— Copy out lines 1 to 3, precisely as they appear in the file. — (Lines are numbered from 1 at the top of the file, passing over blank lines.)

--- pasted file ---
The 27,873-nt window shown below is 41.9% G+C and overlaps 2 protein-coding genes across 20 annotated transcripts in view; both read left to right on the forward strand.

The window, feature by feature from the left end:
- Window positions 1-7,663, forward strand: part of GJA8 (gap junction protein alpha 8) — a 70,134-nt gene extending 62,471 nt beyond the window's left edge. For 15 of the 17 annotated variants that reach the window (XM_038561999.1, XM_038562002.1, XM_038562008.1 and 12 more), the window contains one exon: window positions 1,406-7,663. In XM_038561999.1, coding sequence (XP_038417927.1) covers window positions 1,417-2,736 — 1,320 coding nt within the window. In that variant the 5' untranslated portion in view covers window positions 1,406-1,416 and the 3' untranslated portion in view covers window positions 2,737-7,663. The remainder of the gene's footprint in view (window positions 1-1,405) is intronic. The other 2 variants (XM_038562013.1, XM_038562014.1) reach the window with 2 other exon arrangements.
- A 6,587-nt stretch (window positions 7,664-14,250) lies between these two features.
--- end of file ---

The 27,873-nt window shown below is 41.9% G+C and overlaps 2 protein-coding genes across 20 annotated transcripts in view; both read left to right on the forward strand.

The window, feature by feature from the left end:
- Window positions 1-7,663, forward strand: part of GJA8 (gap junction protein alpha 8) — a 70,134-nt gene extending 62,471 nt beyond the window's left edge. For 15 of the 17 annotated variants that reach the window (XM_038561999.1, XM_038562002.1, XM_038562008.1 and 12 more), the window contains one exon: window positions 1,406-7,663. In XM_038561999.1, coding sequence (XP_038417927.1) covers window positions 1,417-2,736 — 1,320 coding nt within the window. In that variant the 5' untranslated portion in view covers window positions 1,406-1,416 and the 3' untranslated portion in view covers window positions 2,737-7,663. The remainder of the gene's footprint in view (window positions 1-1,405) is intronic. The other 2 variants (XM_038562013.1, XM_038562014.1) reach the window with 2 other exon arrangements.